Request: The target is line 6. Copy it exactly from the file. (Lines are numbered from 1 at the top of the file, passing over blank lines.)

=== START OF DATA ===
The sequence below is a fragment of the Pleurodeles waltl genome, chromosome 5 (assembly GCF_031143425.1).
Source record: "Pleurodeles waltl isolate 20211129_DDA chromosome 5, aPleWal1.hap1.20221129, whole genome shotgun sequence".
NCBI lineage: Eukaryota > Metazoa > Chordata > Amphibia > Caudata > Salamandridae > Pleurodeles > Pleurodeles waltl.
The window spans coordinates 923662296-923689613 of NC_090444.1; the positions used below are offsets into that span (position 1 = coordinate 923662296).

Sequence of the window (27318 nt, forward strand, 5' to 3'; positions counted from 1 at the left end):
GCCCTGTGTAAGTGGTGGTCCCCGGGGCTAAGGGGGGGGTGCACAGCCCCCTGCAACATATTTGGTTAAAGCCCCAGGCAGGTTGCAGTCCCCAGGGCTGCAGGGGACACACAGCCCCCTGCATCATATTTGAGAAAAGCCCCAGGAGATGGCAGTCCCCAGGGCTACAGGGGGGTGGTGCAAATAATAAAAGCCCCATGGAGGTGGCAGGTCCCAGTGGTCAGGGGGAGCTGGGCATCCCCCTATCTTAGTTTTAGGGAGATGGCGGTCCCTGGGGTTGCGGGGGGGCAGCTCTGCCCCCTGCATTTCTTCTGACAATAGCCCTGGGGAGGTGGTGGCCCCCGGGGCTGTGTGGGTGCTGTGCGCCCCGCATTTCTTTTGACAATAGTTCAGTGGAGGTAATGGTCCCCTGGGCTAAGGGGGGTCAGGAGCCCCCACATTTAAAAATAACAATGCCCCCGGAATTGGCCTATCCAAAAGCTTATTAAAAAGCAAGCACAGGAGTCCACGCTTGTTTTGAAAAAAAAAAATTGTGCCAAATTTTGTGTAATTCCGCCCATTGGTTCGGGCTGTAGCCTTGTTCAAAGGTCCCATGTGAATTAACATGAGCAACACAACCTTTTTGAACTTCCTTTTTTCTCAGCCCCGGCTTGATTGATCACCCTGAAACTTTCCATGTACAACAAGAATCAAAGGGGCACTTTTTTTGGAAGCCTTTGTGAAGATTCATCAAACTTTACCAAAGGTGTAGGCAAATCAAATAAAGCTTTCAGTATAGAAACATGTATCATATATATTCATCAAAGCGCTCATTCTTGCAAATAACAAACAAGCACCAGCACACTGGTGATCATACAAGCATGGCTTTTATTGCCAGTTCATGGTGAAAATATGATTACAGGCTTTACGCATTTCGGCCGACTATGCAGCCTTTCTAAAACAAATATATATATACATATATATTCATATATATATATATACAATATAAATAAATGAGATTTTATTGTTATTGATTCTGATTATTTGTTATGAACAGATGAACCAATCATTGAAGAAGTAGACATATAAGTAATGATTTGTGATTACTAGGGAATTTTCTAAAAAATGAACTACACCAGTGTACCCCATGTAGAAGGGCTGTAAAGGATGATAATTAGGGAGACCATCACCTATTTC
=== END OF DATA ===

GCCCTGTGTAAGTGGTGGTCCCCGGGGCTAAGGGGGGGGTGCACAGCCCCCTGCAACATATTTGGTTAAAGCCCCAGGCAGGTTGCAGTCCCCAGGGCTGCAGGGGACACACAGCCCCCTGCATCATATTTGAGAAAAGCCCCAGGAGATGGCAGTCCCCAGGGCTACAGGGGGGTGGTGCAAATAATAAAAGCCCCATGGAGGTGGCAGGTCCCAGTGGTCAGGGGGAGCTGGGCATCCCCCTATCTTAGTTTTAGGGAGATGGCGGTCCCTGGGGTTGCGGGGGGGCAGCTCTGCCCCCTGCATTTCTTCTGACAATAGCCCTGGGGAGGTGGTGGCCCCCGGGGCTGTGTGGGTGCTGTGCGCCCCGCATTTCTTTTGACAATAGTTCAGTGGAGGTAATGGTCCCCTGGGCTAAGGGGGGTCAGGAGCCCCCACATTTAAAAATAACAATGCCCCCGGAATTGGCCTATCCAAAAGCTTATTAAAAAGCAAGCACAGGAGTCCACGCTTGTTTTGAAAAAAAAAAATTGTGCCAAATTTTGTGTAATTCCGCCCATTGGTTCGGGCTGTAGCCTTGTTCAAAGGTCCCATGTGAATTAACATGAGCAACACAACCTTTTTGAACTTCCTTTTTTCTCAGCCCCGGCTTGATTGATCACCCTGAAACTTTCCATGTACAACAAGAATCAAAGGGGCACTTTTTTTGGAAGCCTTTGTGAAGATTCATCAAACTTTACCAAAGGTGTAGGCAAATCAAATAAAGCTTTCAGTATAGAAACATGTATCATATATATTCATCAAAGCGCTCATTCTTGCAAATAACAAACAAGCACCAGCACACTGGTGATCATACAAGCATGGCTTTTATTGCCAGTTCATGGTGAAAATATGATTACAGGCTTTACGCATTTCGGCCGACTATGCAGCCTTTCTAAAACAAATATATATATACATATATATTCATATATATATATATACAATATAAATAAATGAGATTTTATTGTTATTGATTCTGATTATTTGTTATGAACAGATGAACCAATCATTGAAGAAGTAGACATATAAGTAATGATTTGTGATTACTAGGGAATTTTCTAAAAAATGAACTACACCAGTGTACCCCATGTAGAAGGGCTGTAAAGGATGATAATTAGGGAGACCATCACCTATTTC